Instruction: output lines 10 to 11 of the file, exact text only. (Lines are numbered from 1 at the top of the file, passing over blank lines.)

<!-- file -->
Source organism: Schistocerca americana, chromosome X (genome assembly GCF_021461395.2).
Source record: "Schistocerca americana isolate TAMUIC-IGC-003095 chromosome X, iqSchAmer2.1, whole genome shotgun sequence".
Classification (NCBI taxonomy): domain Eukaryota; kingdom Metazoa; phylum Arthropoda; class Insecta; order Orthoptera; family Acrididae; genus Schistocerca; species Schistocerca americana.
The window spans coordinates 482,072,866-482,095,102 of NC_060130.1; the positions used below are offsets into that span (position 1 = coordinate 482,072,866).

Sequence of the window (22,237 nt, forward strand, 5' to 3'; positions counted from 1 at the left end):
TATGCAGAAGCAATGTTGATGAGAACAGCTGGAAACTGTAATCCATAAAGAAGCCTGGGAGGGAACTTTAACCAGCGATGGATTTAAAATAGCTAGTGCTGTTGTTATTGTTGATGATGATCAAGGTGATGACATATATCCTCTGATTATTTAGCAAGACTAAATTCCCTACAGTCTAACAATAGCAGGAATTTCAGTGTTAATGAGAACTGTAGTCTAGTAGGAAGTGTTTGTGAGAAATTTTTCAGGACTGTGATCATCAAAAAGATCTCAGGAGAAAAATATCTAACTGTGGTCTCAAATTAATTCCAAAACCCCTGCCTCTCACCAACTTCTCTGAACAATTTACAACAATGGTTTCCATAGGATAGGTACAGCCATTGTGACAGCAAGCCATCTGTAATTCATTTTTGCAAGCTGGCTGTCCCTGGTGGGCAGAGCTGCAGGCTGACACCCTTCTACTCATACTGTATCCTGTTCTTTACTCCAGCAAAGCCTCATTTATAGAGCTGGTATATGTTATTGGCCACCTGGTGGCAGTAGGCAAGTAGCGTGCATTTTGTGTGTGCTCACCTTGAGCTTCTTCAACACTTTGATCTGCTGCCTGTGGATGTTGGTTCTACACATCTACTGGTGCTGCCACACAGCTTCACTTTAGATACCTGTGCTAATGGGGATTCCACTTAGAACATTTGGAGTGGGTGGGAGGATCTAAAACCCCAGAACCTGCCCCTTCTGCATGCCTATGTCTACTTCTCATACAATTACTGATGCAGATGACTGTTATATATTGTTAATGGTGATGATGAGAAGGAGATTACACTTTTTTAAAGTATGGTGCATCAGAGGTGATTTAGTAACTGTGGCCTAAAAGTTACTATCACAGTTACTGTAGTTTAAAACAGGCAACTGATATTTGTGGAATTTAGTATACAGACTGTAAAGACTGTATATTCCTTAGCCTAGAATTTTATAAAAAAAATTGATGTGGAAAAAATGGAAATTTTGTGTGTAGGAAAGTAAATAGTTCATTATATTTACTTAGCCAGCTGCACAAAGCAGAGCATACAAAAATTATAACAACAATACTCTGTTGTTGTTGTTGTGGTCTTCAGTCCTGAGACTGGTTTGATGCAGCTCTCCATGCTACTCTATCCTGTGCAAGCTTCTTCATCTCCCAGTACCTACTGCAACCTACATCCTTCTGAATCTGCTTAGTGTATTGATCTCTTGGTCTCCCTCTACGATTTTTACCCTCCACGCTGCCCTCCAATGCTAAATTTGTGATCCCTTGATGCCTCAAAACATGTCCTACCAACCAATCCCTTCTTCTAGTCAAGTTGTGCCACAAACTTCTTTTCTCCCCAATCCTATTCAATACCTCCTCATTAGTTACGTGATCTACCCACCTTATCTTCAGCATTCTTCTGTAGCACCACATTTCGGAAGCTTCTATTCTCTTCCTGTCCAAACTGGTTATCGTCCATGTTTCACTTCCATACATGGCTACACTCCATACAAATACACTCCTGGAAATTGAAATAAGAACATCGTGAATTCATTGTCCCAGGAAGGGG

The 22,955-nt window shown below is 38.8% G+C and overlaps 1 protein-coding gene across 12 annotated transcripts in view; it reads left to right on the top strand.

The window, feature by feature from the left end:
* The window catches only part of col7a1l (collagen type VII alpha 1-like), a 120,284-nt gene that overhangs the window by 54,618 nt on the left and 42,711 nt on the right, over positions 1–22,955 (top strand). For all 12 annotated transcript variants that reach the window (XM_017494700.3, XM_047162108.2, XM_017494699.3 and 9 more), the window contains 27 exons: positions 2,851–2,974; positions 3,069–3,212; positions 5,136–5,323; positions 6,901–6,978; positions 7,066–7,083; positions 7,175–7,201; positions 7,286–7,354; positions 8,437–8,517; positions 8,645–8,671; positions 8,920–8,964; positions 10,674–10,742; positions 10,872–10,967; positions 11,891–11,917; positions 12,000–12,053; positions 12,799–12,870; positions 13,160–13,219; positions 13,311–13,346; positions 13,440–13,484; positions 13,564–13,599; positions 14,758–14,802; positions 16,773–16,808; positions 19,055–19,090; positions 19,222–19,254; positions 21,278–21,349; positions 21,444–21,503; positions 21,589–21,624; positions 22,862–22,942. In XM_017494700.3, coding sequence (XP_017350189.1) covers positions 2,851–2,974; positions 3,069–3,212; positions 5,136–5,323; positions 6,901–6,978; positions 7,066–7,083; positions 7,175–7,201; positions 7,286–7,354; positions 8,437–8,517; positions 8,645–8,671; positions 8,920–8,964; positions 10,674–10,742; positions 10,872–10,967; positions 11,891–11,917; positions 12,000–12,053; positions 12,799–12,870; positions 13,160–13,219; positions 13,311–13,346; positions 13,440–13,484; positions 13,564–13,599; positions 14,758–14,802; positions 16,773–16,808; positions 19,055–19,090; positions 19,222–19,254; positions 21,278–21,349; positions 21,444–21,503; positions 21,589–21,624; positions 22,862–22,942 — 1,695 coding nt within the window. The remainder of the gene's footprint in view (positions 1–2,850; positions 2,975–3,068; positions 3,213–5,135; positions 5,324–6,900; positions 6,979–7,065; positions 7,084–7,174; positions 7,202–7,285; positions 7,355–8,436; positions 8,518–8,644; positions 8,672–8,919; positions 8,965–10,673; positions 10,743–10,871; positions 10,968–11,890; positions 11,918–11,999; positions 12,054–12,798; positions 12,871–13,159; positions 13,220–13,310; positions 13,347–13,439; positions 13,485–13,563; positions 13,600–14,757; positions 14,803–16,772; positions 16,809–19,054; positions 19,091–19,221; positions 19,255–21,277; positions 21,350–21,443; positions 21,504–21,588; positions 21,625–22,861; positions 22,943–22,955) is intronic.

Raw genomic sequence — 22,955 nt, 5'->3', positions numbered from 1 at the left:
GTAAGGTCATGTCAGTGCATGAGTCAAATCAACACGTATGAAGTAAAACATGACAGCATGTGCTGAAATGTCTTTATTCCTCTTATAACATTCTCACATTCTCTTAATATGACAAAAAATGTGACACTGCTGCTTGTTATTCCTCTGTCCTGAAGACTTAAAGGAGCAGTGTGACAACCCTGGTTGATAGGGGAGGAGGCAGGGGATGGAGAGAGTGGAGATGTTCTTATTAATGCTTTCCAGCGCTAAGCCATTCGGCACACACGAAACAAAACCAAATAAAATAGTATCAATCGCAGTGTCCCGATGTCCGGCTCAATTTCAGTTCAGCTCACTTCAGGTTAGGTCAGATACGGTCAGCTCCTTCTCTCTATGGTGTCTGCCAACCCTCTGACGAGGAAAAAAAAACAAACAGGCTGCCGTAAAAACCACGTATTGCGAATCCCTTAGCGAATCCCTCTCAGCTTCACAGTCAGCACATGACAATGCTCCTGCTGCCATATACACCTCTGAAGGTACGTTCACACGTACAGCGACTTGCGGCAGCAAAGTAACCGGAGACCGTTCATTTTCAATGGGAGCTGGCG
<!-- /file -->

Raw genomic sequence — 22,955 nt, 5'->3', positions numbered from 1 at the left:
GTAAGGTCATGTCAGTGCATGAGTCAAATCAACACGTATGAAGTAAAACATGACAGCATGTGCTGAAATGTCTTTATTCCTCTTATAACATTCTCACATTCTCTTAATATGACAAAAAATGTGACACTGCTGCTTGTTATTCCTCTGTCCTGAAGACTTAAAGGAGCAGTGTGACAACCCTGGTTGATAGGGGAGGAGGCAGGGGATGGAGAGAGTGGAGATGTTCTTATTAATGCTTTCCAGCGCTAAGCCATTCGGCACACACGAAACAAAACCAAATAAAATAGTATCAATCGCAGTGTCCCGATGTCCGGCTCAATTTCAGTTCAGCTCACTTCAGGTTAGGTCAGATACGGTCAGCTCCTTCTCTCTATGGTGTCTGCCAACCCTCTGACGAGGAAAAAAAAACAAACAGGCTGCCGTAAAAACCACGTATTGCGAATCCCTTAGCGAATCCCTCTCAGCTTCACAGTCAGCACATGACAATGCTCCTGCTGCCATATACACCTCTGAAGGTACGTTCACACGTACAGCGACTTGCGGCAGCAAAGTAACCGGAGACCGTTCATTTTCAATGGGAGCTGGCG